(a) The development of notions of complexity and individual randomness didn’t end with Kolmogorov and Martin-Löf. Many variants of “plain” Kolmogorov complexity [Kol65] have been developed: prefix complexity [Lev74, Gác74, Cha75], process complexity [Sch73], monotone complexity [Lev73], uniform complexity [Lov69b, Lov69a], Chaitin complexity [Cha75], Solomonoff’s universal prior [Sol64, Sol78], extension semimeasure [Cov74], and some others [LV08]. They often differ only by , but this can lead to important differences. Variants of Martin-Löf randomness are: Schnorr randomness [Sch71], Kurtz randomness [Kur81], Kolmogorov-Loveland randomness [Lov66], and others [Wan96, Cal02, DH07]. All these complexity and randomness classes can further be relativized to some oracle, e.g. the halting oracle, leading to an arithmetic hierarchy of classes. Invoking resource-bounds moves in the other direction and leads to the well-known complexity zoo [AKG05] and pseudo-randomness [Lub96]. Which definition is the “right” or “best” one, and in which sense? Current research on algorithmic randomness is more concerned about abstract properties and convenience, rather than practical usefulness. This is in marked contrast to complexity theory, in which the classes also sprout like mushrooms [AKG05], but the majority of classes delineate important practical problems.

(b) The historically oldest, non-flawed, most popular, and default notion of individual randomness is that of Martin-Löf. Let us assume that it is or turns out to be the “best” or single “right” definition of randomness. This would uniquely determine which individual infinite sequences are random and which are not. This unfortunately does not hold for finite sequences. This non-uniqueness problem is equivalent to the problem that Kolmogorov complexity depends on the choice of universal Turing machine. While the choice is asymptotically, and hence for large-scale practical applications, irrelevant, it seriously hinders applications to “small” problems. One can argue the problem away [Hut05], but finding a unique “best” universal Martin-Löf test or universal Turing machine would be more satisfactory and convincing. Besides other things, it would make inductive inference absolutely objective.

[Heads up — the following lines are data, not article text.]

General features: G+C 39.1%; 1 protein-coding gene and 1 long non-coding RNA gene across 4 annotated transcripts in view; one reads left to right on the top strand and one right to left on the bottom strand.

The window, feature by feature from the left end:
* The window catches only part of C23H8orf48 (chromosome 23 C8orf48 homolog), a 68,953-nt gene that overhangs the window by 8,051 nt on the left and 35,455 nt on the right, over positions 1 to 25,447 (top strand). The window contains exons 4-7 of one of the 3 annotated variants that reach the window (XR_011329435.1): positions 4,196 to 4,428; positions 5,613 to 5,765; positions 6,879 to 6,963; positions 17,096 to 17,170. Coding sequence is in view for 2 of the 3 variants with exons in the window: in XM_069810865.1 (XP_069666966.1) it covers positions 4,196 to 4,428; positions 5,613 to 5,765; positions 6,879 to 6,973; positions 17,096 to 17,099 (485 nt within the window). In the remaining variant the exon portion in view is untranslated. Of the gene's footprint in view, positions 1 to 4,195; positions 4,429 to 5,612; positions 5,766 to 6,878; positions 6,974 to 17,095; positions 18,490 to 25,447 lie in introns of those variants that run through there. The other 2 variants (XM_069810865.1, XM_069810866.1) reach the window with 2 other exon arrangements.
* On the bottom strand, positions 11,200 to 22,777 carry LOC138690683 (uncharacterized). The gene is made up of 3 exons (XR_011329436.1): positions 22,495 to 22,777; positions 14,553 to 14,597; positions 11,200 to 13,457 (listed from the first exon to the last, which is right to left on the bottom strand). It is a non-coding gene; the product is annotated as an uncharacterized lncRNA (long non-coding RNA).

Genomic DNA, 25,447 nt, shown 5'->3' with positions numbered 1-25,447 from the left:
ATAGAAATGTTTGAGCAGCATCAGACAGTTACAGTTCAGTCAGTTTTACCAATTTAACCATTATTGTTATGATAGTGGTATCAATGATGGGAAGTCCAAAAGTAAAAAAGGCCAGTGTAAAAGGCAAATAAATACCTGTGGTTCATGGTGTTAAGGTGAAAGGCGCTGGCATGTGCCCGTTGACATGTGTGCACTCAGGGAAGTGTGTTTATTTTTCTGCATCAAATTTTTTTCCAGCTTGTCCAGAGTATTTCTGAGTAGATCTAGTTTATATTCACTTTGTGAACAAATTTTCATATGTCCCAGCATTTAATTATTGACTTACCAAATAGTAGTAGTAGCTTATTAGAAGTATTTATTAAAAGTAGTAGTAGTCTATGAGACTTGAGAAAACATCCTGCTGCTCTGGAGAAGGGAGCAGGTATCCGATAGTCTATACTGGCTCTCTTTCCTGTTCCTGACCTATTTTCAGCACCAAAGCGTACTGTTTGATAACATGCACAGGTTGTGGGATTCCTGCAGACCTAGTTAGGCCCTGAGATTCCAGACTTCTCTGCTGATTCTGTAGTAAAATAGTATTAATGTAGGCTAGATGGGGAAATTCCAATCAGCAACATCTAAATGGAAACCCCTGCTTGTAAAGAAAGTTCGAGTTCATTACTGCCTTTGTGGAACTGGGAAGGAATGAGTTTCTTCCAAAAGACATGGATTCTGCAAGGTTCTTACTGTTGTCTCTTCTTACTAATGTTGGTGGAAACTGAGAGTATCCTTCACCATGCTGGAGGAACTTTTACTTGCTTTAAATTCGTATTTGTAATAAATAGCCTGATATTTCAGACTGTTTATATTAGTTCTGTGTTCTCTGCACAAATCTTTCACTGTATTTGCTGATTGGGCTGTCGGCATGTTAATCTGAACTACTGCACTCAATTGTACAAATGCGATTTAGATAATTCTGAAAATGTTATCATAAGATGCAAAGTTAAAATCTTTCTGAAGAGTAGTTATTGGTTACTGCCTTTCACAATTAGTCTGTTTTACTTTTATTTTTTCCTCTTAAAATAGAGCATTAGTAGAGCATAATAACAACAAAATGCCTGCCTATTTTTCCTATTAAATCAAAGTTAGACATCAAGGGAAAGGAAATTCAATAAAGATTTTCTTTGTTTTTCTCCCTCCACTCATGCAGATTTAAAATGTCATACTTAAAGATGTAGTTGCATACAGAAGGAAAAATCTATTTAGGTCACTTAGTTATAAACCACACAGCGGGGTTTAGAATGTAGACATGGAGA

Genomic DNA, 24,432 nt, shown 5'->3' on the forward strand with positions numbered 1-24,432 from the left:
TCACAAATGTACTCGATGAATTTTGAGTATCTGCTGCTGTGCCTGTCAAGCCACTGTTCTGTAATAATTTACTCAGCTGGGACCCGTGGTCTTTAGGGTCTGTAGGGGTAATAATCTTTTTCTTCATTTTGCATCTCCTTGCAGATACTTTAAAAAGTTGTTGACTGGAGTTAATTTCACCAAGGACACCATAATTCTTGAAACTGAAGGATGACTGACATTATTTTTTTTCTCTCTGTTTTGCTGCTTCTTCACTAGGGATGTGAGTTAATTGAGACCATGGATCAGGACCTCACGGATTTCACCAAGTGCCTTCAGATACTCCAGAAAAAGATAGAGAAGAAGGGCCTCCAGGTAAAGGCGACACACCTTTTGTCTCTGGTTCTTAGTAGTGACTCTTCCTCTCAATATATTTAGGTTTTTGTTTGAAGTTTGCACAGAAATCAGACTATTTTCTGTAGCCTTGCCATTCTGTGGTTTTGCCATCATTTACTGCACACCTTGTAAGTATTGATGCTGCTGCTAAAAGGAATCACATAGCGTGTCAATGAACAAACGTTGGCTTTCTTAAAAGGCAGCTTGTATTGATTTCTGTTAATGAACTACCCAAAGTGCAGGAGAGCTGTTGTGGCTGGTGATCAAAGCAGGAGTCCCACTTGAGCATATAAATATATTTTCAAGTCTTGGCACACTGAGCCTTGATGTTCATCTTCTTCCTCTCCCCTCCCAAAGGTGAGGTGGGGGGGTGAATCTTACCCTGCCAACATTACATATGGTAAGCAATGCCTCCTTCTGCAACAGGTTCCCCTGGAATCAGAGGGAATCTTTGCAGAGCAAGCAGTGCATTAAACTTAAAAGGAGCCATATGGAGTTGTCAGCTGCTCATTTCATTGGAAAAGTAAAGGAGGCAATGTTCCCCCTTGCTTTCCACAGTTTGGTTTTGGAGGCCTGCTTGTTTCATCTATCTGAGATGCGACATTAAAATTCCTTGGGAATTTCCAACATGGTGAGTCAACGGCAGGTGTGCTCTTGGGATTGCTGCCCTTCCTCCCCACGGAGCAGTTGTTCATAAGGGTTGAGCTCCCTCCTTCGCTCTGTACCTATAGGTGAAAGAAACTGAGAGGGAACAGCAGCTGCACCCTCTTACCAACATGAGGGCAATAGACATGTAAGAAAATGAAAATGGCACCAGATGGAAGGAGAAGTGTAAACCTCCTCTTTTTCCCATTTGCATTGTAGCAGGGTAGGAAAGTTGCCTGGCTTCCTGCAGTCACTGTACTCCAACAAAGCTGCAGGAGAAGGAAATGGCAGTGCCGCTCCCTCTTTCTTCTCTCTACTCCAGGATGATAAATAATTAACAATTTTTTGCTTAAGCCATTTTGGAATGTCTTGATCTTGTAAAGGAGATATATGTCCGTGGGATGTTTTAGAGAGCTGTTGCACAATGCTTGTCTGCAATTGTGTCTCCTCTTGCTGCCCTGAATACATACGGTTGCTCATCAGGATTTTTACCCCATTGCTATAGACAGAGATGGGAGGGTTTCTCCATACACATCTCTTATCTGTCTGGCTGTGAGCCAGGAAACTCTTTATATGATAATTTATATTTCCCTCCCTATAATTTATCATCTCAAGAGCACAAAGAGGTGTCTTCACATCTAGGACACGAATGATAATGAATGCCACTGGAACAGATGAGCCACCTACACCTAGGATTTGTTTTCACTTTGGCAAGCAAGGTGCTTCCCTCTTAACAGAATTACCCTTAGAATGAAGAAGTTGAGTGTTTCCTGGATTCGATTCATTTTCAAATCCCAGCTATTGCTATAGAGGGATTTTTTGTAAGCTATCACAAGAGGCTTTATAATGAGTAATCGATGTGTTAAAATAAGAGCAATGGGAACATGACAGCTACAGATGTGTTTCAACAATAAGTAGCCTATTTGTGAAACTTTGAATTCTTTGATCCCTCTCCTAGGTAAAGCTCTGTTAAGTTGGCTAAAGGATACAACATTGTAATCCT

(c) Maybe randomness can, in principle, only be relative: What looks random to me might be order to you. So randomness depends on the power of the “observer”. In this case, it is important to study problem-specific randomness notions, and clearly describe and separate the application domains of the different randomness notions, like classical sufficient statistics depends on the model class. Algorithmic randomness usually includes all computable tests and goes up the arithmetic hierarchy. For practical applications, limited classes, like all efficiently computable tests, are more relevant. This is the important domain of pseudo-random number generation. Could every practically useful complexity class correspond to a randomness class with practically relevant properties?

(d) It is also unclear whether algorithmic randomness or classical probability theory has a more fundamental status. While measure theory is mathematically, and statistics is practically very successful, Kolmogorov’s probability axioms are philosophically crippled and, strictly speaking, induce a purely formal but meaningless measure theory exercise. The easygoing frequentist interpretation is circular: The probability of head is , if the long-run relative frequency tends to almost surely (with probability one). But what does ‘almost surely’ mean? Applied statistics implicitly invokes Cournot’s somewhat forgotten principle: An event with very small probability, singled out in advance, will not happen. That is, a probability 1 event will happen for sure in the real world. Another problem is that it is not even possible to ask the question of whether a particular single sequence of observations is random (w.r.t. some measure). Algorithmic randomness makes this question meaningful and answerable. A downside of algorithmic randomness is that not every set of measure 1 will do, but only constructive ones, which can be much harder to find and sometimes do not exist [HM07].